Second, mounting caregiving duties force changes in expectations among nonafflicted family members. And, since a collective family response is inextricably linked to expectations, more difficult questions arise. Who’s capable of doing what? Who’s willing to do what? What general forms of support can we expect? What specific forms of support can we expect from specific individuals—within specific disease stages?

Certain family members may be willing and able to participate in one way, at one disease stage—and another way (or no way) at another disease stage. Or they may need to adjust their participation as the disease progresses. Thus, changing realities and care demands require an ongoing “expectations” dialogue—an ongoing family conversation that focuses on changing roles and relationships.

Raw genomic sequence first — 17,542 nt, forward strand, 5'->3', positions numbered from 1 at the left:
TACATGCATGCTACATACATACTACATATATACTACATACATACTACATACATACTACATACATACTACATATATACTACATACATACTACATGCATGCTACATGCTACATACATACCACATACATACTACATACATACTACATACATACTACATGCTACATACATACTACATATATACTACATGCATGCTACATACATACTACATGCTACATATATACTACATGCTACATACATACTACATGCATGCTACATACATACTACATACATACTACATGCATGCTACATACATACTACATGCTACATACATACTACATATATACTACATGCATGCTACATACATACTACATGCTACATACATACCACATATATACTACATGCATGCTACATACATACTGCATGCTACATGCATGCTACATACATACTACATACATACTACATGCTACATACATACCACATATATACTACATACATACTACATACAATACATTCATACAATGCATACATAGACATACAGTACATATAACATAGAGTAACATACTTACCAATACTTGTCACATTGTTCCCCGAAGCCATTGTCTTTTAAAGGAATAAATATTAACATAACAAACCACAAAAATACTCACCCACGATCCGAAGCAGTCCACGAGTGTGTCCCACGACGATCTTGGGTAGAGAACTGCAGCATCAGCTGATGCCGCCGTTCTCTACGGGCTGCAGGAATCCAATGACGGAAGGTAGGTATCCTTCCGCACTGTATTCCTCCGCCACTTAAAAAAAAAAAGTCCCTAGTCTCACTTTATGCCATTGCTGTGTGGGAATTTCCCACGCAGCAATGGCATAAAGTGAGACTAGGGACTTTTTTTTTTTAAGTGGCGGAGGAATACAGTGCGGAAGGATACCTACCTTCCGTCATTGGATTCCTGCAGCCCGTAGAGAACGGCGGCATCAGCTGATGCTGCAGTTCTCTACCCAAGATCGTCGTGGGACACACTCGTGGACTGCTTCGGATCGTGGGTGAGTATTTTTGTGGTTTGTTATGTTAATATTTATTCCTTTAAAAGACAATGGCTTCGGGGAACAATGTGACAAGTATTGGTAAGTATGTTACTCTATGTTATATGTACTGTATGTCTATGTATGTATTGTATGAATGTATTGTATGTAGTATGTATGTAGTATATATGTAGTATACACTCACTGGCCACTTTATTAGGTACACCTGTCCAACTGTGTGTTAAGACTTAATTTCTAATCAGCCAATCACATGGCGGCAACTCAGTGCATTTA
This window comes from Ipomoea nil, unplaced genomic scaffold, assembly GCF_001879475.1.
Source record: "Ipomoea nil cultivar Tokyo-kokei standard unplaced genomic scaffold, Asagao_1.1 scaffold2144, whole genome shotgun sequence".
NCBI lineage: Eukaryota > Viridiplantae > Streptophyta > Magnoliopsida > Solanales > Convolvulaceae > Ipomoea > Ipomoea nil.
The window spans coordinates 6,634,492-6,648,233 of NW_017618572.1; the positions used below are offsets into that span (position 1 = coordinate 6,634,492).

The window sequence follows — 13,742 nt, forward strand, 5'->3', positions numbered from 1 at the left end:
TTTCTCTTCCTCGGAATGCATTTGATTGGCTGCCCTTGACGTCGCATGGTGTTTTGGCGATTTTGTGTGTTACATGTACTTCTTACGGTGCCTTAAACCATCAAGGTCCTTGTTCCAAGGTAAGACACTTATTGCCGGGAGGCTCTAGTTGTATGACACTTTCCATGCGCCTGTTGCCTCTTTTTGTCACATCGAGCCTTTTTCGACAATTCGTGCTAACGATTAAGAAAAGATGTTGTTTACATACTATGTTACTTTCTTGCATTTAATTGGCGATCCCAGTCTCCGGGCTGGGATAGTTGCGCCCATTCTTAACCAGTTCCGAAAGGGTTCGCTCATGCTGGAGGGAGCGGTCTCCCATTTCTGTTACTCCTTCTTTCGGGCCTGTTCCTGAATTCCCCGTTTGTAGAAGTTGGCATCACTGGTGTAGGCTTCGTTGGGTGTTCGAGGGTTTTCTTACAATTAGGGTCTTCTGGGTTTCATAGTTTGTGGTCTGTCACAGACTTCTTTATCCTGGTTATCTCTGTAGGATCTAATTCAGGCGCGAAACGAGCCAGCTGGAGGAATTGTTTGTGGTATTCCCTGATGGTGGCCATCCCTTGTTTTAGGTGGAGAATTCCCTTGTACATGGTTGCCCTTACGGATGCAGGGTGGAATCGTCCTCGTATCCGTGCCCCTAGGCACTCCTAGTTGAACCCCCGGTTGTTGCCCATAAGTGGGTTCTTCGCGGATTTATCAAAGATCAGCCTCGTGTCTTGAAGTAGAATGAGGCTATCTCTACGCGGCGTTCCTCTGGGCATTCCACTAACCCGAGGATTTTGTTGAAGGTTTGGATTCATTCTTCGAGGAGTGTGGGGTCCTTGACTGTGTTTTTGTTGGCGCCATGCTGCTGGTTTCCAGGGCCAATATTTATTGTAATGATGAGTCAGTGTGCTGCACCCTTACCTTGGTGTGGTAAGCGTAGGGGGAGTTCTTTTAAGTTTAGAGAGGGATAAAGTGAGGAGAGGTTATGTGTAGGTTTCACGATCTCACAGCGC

Expectations define roles, and they define the tasks that family members are willing and able (and expected) to perform. When family members agree on specific tasks (on who will do what and when), the family structure tends to stay organized. When they’re unable to clearly define expectations, the family structure (its set of roles and relationships) tends to become disorganized.

Thus, family members must constantly consider the family system’s structure. They must continually consider the expectations they hold for themselves (as individuals) and for one another. Are the caregiving tasks clear and appropriate? Are they realistic? Can the caregivers perform them? Are expectations clear? Do they need to be changed and revised? When and how?